Shares of J.C. Penney (JCP) lost 17% in Thursday's trading session, after recovering more than 5% from the lows of the day. The plagued retailer announced a very weak set of fourth-quarter results, triggering a renewed sell-off in its shares.
Fourth Quarter Results
J.C. Penney reported fourth-quarter revenues of $3.88 billion, down 28.4% on the year before. Sales fell sharply even as the fourth quarter included $163 million in sales from the 53rd week in 2012.
Comparable store sales fell an incredible 31.7% for the period. Even the internet activities, which typically show higher growth rates for most retailers, reported a 34.4% drop in sales to just $315 million. Sales fell way short of analysts expectations of revenues of $4.08 billion.
Gross margins collapsed to just 23.8% of sales, down 640 basis points compared to the year before. Lower sales and higher clearance sales, to reduce the level of inventory, impacted margins. The company did manage to cut its total inventory position as a result by 20% over the past year.
J.C. Penney reported a net loss of $552 million, or $2.51 per share. Excluding restructuring and management transition charges, as well as non-cash pension plan expenses, adjusted net losses came in at $427 million, or $1.95 per share. Losses were much worse compared to the most pessimistic scenarios of analysts, as on average the investment community was anticipating the company to report losses of $0.18 per share.
CEO Ron Johnson commented on the disastrous results, "Sales and customer traffic were below our expectations in 2012, but as we execute our ambitious transformation plan, we are pleased with the great strides we made to improve jcpenney's cost structure,technology platforms and the overall customer experience. We have accomplished so much in the last twelve months. We believe the bold actions taken in 2012 will materially improve the Company's long-term growth and profitability."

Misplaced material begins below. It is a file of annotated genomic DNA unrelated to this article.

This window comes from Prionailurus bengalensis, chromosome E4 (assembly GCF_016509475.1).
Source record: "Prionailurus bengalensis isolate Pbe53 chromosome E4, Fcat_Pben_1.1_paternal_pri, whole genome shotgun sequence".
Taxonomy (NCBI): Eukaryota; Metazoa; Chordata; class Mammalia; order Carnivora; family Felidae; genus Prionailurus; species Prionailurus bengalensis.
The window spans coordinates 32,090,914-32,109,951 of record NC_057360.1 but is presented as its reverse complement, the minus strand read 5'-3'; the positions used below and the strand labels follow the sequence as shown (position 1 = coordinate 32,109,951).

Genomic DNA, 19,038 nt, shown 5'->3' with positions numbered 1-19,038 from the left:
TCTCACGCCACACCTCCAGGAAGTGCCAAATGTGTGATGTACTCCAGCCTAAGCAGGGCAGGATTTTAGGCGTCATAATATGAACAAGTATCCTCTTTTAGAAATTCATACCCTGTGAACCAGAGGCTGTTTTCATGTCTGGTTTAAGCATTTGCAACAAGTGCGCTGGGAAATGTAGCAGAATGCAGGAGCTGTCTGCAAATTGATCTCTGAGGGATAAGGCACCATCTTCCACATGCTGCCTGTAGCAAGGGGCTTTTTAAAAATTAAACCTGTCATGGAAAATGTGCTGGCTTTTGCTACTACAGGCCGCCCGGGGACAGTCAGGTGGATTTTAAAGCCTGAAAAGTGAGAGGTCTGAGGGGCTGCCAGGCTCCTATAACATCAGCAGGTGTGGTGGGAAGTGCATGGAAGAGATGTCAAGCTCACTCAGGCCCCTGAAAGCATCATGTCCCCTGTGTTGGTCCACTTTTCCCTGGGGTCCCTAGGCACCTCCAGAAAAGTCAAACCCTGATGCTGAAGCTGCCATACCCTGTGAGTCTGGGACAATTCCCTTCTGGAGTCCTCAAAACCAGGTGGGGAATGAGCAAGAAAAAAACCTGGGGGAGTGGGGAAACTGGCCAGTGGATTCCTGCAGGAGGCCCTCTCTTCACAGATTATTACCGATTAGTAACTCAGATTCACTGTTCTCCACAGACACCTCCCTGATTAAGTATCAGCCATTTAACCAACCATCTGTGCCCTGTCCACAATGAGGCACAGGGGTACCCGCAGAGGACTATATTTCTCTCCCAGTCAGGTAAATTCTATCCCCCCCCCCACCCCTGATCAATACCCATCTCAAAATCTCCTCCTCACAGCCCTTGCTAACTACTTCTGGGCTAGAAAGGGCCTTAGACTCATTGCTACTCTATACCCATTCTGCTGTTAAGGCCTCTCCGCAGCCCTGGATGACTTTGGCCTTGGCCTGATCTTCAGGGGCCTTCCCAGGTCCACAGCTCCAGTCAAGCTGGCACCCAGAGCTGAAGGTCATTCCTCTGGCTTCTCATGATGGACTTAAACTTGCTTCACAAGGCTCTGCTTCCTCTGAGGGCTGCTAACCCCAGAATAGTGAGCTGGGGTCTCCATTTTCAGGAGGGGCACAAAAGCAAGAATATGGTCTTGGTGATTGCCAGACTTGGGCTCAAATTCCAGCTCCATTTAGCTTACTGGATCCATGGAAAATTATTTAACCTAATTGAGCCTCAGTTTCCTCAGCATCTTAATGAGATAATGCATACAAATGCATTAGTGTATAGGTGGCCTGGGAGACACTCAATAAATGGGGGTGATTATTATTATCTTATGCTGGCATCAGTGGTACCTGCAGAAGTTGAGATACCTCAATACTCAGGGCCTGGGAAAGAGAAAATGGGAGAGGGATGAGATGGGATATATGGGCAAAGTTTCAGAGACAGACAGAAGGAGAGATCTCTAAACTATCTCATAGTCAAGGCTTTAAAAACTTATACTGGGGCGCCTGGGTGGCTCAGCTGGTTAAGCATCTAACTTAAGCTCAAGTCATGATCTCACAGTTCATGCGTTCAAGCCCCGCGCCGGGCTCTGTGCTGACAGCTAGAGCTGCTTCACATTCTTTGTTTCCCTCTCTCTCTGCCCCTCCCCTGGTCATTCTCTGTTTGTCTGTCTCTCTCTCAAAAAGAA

The company is not just restructuring, but also transforming its business at the same time. J.C. Penney anticipates to open 20 shops for home products with many of its partners. The company will furthermore open nearly 700 Joe Fresh apparel stores during spring and another 60 Sephora stores inside its current J.C. Penney stores.
CEO Johnson commented on the near term plans for its transformation plans, "Looking ahead, we are energized by our shop roll out plans for 2013 and the exciting work our teams are undertaking to transform the store."
J.C. Penney ended its fourth quarter of 2012 with $930 million in cash and equivalents. The company operates with $3.0 billion in short- and long-term debt, for a net debt position of roughly $2.1 billion.
The company reported full-year revenues of $13.0 billion for 2012, down 24.8% compared to 2011. Net losses widened from $152 million in 2011 to $985 million over the past year.
Factoring in Thursday's losses, the market values J.C. Penney at $3.8 billion. This values the firm at merely 0.3 times annual revenues.
Given the financial difficulties and the early stage of the transformation phase, the firm does not pay a dividend at the moment.
Shares of the troubled retailer have lost more than half of their value over the past year. Shares fell from $40 at the start of February in 2012 to $20 in July of that year. Shares recovered to $30 in October, but fell back to lows of $16 on Thursday.
Shares of J.C. Penney peaked at $80 at the start of 2007, when American consumers were using their ever increasing home equity as a credit card to finance retail spending. Shares fell to current levels in 2008 and 2009 and have traded in a wide $20-$40 trading range ever since.